U. S. Department of Labor Inspector General HEDDELL stated, "Workers have a right to work in places that are free of hazards and to know that earned wages and benefits will be paid. This case demonstrates the government's resolve in holding accountable employers who endanger the lives and livelihoods of their employees. My office will continue to work diligently with other law enforcement agencies to this end."
Solicitor of Labor RADZELY of the U. S. Department of Labor stated, "This case sends a strong and clear message that the U. S. Department of Labor and its agencies will vigorously pursue and bring to justice those who violate labor standards -- whether they involve occupational health and safety, wage and hour rules, or pension regulations. Our thanks go out to the many DOL personnel involved in this multi-faceted case for their dedication and hard work, and to our colleagues in the U. S. Department of Justice, the U. S. Postal Service, and the New York City Department of Investigation."
U. S. Postal Service Inspector General WILLIAMS stated, "It's the responsibility of the Office of Inspector General to identify and pursue corrupt contractors who attempt to defraud the Postal Service and, indirectly, the American public. I thank U.S. Attorney Mauskopf for her successful prosecution of this case. I also commend our special agents and the investigators from the U.S. Department of Labor and New York City Department of Investigation for their joint efforts in this case."
N.Y.C. Department of Investigation Commissioner HEARN stated, "Today's plea brings to a close a tragic case in which a man died and two were badly injured because a contractor chose not to give his workers federally mandated safety equipment. This plea should bring some comfort to the families and workers affected by this contractor's unscrupulous behavior: He knowingly violated safety regulations, falsified payroll records and cheated workers out of their wages and benefits. This plea also demonstrates that DOI and its law enforcement partners will make sure that violators of the law will be investigated and prosecuted to the fullest extent possible."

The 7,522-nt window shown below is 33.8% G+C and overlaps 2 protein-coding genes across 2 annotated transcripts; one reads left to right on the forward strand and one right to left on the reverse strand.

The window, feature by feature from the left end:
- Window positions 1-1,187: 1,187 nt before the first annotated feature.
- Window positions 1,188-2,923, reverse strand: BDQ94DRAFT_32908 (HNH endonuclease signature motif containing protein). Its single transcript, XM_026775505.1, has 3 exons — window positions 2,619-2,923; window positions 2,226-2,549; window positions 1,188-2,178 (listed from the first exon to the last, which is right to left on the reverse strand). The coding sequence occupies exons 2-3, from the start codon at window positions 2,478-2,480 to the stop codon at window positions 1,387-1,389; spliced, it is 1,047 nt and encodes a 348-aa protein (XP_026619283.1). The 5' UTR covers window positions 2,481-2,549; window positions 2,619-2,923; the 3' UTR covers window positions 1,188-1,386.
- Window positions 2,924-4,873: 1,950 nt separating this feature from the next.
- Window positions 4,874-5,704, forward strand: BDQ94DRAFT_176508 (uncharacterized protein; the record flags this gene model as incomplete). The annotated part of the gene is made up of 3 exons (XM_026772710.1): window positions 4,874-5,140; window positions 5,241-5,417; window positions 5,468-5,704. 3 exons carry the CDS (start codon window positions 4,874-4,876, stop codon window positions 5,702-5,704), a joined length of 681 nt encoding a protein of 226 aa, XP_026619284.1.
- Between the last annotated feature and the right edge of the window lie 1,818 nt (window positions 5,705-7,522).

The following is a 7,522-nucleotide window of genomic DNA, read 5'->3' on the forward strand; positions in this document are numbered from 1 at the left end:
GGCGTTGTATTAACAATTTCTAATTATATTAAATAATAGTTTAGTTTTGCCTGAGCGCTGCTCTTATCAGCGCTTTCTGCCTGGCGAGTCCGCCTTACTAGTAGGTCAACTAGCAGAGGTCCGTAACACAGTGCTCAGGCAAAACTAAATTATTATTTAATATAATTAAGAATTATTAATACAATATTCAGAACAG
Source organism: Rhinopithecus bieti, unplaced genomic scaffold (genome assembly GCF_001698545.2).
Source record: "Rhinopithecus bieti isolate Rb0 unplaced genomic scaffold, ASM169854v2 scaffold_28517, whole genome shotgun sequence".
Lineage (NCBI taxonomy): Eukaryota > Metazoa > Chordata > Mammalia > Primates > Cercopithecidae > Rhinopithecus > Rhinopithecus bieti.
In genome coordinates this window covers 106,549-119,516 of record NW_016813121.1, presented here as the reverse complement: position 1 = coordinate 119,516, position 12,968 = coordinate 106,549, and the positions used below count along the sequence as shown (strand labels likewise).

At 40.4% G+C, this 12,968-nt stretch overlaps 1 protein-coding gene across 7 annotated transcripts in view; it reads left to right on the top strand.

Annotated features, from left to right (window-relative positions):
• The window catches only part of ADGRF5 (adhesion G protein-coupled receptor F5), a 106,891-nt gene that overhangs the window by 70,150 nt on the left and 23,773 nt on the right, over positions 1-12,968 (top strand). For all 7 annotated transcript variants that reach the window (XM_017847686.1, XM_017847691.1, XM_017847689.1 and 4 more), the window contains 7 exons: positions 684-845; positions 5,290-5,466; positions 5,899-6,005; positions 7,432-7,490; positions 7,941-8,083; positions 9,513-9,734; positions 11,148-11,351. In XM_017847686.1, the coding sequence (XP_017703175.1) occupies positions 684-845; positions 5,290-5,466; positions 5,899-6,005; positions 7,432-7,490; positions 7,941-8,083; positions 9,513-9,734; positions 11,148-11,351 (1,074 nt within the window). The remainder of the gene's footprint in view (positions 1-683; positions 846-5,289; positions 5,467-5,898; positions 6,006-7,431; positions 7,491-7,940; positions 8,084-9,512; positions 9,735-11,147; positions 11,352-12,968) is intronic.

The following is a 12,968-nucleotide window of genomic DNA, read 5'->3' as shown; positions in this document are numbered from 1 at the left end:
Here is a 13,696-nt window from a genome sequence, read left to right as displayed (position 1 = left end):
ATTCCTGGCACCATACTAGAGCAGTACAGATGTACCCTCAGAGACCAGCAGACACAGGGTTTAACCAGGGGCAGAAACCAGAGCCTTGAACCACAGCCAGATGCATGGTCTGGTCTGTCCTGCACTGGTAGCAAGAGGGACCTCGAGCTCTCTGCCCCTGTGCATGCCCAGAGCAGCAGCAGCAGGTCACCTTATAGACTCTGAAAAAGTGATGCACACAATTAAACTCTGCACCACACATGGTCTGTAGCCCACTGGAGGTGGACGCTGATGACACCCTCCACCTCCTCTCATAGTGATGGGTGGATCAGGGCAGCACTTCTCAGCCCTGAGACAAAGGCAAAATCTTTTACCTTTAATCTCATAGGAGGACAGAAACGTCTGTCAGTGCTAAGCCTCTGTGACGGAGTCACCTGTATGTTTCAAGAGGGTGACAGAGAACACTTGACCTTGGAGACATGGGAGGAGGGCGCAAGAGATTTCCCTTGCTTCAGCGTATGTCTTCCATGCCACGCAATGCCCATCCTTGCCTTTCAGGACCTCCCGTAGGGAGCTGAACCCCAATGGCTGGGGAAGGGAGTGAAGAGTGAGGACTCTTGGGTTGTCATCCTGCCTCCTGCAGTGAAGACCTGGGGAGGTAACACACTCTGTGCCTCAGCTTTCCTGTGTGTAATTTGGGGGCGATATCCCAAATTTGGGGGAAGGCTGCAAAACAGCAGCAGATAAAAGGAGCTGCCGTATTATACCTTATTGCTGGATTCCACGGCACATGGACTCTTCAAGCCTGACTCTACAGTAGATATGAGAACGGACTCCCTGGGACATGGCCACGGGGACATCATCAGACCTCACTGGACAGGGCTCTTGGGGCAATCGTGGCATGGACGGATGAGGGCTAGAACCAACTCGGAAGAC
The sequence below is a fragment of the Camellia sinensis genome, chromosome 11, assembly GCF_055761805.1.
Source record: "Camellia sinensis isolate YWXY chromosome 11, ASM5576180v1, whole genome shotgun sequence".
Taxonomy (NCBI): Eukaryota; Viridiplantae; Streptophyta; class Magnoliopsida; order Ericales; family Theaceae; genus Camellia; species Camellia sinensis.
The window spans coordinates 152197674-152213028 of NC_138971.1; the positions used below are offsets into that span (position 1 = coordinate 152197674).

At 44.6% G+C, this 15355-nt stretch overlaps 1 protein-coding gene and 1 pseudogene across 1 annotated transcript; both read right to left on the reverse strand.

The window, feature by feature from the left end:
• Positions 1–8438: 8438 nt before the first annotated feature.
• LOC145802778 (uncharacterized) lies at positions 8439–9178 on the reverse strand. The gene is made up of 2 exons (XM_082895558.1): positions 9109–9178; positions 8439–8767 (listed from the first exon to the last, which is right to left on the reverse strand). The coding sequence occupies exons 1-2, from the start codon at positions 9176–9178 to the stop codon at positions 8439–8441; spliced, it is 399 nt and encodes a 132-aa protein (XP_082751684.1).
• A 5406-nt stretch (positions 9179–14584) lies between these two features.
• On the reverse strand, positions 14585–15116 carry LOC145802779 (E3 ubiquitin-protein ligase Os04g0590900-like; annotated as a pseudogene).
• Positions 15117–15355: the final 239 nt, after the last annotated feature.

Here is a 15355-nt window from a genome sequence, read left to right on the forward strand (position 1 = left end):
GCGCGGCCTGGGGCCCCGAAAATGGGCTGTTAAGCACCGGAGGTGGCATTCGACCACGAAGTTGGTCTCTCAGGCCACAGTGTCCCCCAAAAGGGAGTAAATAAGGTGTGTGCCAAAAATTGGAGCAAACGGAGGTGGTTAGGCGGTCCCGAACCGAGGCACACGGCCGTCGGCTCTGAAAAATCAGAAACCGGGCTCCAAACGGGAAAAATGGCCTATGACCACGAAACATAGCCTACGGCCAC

When sentenced by United States District Judge Frederic Block, LEE faces a maximum of 20 years' imprisonment under 18 U.S.C. Section 1341 for mail fraud, six months' imprisonment under 29 U.S.C. Section 666(e) for the death of Angel Segovia, and a maximum fine of $250,000 for each count of conviction. In addition, pursuant to his plea agreement with the government, LEE has agreed to pay more than $2,000,000 to compensate the victims of his crimes and to satisfy penalties owed to the government. Specifically, LEE will pay $1,000,000 to the victims of the balcony collapse, $157,940 in penalties to settle the twelve OSHA citations issued in connection with the balcony collapse, $55,193.80 to settle overtime wage violations with the Department of Labor, Wage and Hour Division, and he will forfeit criminally $96,551.12 for the prevailing wage violation, and forfeit civilly $750,000 to settle his past failure to make contributions to a pension plan on behalf of workers covered by a collective bargaining agreement.
The government's case is being prosecuted by Assistant U.S. Attorney Sarah Coyne.
Name: KANG YEON LEE
Residence: 21803 43rd Avenue, Bayside, New York 11361